St. Neot and Golitha Falls

Have you ever seen the movie Hot Fuzz? You know how it has that perfect (seemingly) village that is so pretty and quaint and idyllic? Well, they weren’t making that idea up – England is full of these sorts of places. And once you’ve seen Hot Fuzz, when you visit these sorts of places, you can’t help but wonder what the seedy underbelly is like there. But unless you stay in one of those sorts of places for a period of time, you’ll probably never know. So best to just take the place at face value. One of these perfect little places is St. Neot, a village in Cornwall, England. It has won “National Calor Village of the Year” award twice as well as the “Calor Gas Village of the Decade” award once.

Watching elderly ladies gossiping in the garden of a church, which also happens to be the cemetery, was pretty much the highlight of my visit to St. Neot. While the village was very pretty and quaint, it was also very quiet. Quiet streets lined with quiet stone houses. Quiet church surrounded by a quiet old cemetery. Quiet, quiet, quiet. These ladies were pretty much the only evidence that people lived here.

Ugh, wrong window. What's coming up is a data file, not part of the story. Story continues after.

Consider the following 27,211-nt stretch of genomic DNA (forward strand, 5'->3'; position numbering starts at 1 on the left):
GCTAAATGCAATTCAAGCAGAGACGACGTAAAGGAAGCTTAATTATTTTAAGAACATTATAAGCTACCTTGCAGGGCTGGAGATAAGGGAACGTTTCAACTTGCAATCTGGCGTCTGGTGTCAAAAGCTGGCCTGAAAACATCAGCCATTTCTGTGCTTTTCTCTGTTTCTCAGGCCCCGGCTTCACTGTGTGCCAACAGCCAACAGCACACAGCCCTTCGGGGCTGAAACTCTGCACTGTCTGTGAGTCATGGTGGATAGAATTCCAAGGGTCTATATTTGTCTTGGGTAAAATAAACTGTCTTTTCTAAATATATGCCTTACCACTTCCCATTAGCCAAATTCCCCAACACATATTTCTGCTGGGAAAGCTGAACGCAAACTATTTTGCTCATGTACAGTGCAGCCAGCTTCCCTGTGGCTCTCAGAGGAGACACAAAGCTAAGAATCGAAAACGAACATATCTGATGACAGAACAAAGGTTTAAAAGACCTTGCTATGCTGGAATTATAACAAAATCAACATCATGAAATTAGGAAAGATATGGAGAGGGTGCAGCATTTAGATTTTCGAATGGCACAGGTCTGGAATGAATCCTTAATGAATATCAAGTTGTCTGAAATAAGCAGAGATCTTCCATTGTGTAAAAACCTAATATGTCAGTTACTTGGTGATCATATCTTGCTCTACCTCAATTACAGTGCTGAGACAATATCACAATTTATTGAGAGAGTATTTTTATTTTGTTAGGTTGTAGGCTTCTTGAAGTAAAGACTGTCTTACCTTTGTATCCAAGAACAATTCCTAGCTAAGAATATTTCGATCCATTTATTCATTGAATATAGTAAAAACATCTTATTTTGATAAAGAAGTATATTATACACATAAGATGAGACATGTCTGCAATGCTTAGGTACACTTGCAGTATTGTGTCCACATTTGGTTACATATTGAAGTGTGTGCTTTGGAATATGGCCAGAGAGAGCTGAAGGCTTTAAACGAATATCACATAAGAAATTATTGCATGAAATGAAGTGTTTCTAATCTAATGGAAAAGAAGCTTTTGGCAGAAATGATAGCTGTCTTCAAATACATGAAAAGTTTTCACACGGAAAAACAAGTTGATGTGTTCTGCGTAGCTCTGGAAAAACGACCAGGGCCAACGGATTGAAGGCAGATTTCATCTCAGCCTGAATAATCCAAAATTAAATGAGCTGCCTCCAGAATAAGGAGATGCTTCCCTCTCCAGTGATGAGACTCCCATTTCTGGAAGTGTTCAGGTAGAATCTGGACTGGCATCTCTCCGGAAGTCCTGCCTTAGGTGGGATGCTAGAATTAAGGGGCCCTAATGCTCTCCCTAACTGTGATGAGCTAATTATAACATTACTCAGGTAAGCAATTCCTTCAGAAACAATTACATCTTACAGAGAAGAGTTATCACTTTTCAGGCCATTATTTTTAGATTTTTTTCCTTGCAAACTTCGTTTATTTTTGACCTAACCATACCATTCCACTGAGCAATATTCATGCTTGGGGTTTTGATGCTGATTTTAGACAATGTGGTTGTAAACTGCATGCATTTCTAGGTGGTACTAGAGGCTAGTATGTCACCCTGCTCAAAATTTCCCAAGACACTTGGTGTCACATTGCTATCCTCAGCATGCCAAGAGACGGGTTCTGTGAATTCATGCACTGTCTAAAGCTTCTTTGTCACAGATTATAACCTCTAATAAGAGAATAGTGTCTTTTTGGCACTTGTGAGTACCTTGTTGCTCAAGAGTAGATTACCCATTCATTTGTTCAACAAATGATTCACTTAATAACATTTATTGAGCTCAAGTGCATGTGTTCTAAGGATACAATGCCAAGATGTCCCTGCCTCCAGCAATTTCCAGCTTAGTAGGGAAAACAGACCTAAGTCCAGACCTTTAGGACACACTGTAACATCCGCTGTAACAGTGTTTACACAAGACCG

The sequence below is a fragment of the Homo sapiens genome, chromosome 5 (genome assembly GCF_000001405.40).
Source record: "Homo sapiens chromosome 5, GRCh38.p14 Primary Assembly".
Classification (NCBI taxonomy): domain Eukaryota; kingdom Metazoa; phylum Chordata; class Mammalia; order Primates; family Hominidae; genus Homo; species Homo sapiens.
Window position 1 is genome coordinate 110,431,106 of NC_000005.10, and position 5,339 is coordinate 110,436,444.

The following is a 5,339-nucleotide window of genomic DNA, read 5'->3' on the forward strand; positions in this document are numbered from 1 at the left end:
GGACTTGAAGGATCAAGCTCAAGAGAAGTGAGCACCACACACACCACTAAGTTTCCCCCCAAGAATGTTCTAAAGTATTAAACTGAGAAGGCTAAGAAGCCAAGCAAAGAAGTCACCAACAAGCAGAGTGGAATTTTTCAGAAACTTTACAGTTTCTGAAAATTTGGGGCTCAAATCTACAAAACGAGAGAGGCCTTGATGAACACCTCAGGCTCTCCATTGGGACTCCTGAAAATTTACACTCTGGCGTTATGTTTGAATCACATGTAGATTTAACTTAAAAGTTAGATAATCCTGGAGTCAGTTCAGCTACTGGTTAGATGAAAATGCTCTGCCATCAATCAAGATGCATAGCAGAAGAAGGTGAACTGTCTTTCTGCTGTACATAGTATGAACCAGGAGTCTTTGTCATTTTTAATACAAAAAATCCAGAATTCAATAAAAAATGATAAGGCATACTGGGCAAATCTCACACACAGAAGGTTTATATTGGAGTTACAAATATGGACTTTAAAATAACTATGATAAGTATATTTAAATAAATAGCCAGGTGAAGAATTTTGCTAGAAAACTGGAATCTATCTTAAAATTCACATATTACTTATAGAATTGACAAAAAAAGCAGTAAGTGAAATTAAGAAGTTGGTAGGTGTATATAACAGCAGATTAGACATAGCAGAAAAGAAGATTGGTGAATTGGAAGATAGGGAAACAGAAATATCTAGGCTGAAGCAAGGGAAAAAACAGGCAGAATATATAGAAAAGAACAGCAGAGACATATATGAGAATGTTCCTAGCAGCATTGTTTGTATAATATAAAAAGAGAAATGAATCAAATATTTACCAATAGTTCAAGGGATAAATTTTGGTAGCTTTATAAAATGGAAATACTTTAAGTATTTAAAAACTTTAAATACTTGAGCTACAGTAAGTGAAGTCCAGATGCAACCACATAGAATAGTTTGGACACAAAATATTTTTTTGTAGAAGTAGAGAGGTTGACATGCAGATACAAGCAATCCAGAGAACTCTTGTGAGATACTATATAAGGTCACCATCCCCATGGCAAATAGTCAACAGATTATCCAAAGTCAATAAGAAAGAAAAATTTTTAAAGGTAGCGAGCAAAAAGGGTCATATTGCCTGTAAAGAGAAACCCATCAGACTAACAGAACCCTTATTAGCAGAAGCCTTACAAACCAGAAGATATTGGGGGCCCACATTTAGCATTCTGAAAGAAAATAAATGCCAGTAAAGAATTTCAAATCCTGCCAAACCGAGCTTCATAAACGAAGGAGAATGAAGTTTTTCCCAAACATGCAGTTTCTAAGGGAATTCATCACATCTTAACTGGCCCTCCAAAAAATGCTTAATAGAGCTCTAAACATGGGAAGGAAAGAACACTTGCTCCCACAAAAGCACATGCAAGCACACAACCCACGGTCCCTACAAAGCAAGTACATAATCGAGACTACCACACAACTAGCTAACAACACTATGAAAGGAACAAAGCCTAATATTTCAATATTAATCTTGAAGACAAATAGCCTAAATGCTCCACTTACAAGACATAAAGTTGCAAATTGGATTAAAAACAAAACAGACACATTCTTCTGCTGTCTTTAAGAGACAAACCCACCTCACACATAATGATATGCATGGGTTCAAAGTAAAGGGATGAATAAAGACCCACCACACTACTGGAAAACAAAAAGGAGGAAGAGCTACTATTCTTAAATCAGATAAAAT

A visit to St. Neot means a visit to its church. While the granite church itself dates to the 15th century, the tower apparently dates to the 11th century (the original building was a monastery). The church is known for its medieval stained glass, many of which date to about the year 1500. Surrounding the church are numerous gravestones. I personally love old cemeteries – it was neat to see the thin stones and get a glimpse of lives gone by. Amazing how short life can be…and how short it really is for all of us in the grand scheme of things.

Not far from St. Neot is Golitha Falls which lies in a wooded area and as you walk through it on a quiet day, you can almost feel the ages pressing down on you. This place just feels old. It is about a half hour walk from the parking lot and you’d want to go either early in the morning or late in the afternoon to get the full effect of the light glowing through the green leaves and the flowing water of the River Fowey. The falls themselves are tiny. No Niagara or Kaieteur Falls here. The point in coming here really isn’t the falls themselves, though they are pretty. To me, it is the surroundings – this is why, in my mind, it is best to come when there aren’t many other people about. Some things are just that more beautiful in solitude, and Golitha Falls is one of them. Okay, fine – if you’re into the whole significant other thing, you can take that one person.

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